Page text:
When i went to examine the site I saw that the five feet was about right and that the furnace room was an estimated 50 feet from the lake shore. I was also told that the lake level was higher than normal due to a lot of rain this spring.
The grounds around the building sloped down slightly to the lake shore. The front and right side of the building were paved. There was a lawn at the back and an old paved boat ramp on the left. The surface of the boat ramp was bumpy after many years.
The corners of the furnace room were still wet where the concrete block walls rested on the concrete floor.
I had a good look around then walked across the floors of the different rooms in the practice. They were a little uneven which wasn’t so unusual for an old building. But my look around wasn’t as good as it might have been and I neglected to look in the small room adjacent the furnace room.
My examination complete I met with the owner and the renovator. I noted how the water rises in a lake during frequent rain storms. It also rises in dug wells. The water in a well is the water table. The surface of the water table in the ground near a lake shore is usually higher than the lake. There is also water in the soil above the water table due to capillary action – this is when water rises in the small voids in the soil above the water table (Check high school physics)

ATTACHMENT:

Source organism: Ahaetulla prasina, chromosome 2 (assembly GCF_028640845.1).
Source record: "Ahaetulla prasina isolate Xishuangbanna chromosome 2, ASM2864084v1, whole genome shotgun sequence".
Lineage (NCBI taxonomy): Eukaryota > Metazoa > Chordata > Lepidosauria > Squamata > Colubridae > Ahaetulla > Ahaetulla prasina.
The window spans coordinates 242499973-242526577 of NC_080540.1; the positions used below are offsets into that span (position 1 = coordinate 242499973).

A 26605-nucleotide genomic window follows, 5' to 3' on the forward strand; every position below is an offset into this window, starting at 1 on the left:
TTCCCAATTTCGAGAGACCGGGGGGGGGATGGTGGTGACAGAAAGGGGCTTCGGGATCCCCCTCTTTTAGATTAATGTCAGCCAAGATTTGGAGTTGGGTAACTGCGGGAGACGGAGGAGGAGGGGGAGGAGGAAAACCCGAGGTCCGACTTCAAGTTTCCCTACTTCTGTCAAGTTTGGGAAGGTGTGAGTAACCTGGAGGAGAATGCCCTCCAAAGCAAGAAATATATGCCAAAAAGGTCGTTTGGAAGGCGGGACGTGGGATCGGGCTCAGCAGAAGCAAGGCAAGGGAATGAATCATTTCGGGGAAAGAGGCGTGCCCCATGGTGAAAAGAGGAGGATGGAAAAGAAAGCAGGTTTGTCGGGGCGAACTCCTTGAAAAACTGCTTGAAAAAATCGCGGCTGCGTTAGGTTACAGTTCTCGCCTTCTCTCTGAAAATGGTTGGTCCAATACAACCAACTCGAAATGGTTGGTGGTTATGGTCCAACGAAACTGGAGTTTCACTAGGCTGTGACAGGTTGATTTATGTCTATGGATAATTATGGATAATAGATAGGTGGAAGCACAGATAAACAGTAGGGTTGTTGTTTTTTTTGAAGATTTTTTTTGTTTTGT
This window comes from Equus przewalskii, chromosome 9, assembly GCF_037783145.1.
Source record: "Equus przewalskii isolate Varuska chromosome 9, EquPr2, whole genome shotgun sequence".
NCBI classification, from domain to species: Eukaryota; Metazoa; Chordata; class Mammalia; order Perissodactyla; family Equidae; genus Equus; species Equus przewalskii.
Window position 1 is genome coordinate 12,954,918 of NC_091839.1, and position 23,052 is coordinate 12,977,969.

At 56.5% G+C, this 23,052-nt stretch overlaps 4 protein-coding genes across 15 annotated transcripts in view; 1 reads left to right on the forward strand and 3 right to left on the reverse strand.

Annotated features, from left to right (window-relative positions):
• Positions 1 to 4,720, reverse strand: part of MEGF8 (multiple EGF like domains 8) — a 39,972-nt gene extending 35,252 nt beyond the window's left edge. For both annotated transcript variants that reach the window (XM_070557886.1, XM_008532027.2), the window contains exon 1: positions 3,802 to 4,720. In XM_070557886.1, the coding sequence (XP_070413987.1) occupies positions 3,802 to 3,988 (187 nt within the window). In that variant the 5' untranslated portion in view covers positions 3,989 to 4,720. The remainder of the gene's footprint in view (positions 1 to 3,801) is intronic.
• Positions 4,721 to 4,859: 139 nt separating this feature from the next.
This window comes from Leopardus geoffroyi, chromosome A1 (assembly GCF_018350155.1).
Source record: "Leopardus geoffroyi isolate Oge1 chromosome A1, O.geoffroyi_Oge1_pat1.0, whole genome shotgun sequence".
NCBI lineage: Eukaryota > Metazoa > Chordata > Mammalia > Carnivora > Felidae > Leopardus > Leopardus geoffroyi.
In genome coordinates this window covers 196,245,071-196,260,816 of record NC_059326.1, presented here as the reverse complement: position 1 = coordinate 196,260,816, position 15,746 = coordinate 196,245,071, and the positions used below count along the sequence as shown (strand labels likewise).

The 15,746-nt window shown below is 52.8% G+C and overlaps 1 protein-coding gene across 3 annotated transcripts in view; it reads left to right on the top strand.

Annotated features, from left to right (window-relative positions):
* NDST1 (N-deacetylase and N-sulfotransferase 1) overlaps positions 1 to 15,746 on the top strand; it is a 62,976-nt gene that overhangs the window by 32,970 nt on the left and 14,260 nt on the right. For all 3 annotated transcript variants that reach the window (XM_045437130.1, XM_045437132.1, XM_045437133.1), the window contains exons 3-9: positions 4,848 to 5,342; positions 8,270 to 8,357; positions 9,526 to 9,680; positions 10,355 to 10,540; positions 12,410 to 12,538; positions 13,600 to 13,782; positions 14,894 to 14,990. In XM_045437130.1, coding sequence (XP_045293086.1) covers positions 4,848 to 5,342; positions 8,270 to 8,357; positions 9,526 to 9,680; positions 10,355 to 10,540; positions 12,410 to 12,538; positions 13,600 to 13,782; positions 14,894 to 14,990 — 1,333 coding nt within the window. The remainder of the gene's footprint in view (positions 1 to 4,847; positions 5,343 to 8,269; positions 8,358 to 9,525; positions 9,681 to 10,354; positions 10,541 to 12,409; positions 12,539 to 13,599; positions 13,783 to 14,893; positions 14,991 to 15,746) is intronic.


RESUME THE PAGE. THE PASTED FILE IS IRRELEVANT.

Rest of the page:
This higher water table plus some surface water runoff across the asphalt at the side of the building could explain the presence of the water in the furnace room. It was obvious. I mean, the building was so close to the lake with high water levels not seen in recent years and the furnace room floor was near the lake surface and the water table.
The irregular boat ramp was typical of frost heave due to water in the ground – a high water table and capillary action during wet springs over the years – and would back up this obvious conclusion further.
I talked about different ways of preventing water getting into the furnace room. These included the obvious – terrible word – better perimeter footing drains and/or a sump pump.in the furnace room. A sump pump is a pump in a depression or hole in the ground – a sump.
The sump pump was decided on as the least expensive and one that could be constructed several feet below the water table to draw it down below the furnace floor. That decision was left with the building renovator.
I left the site after about an hour – an efficient examination and consultation, or a hurried one?
A few hours later the renovator called to explain that a staff member had gone in the wash room – the one room I hadn’t gone in – adjacent the furnace room and found a burst water pipe, the real cause of the flood in the furnace room.
I was tyrannized by the obvious and guilty of expectation bias. The moral of the story? If it’s obvious, keep on truckin’ and do more investigation.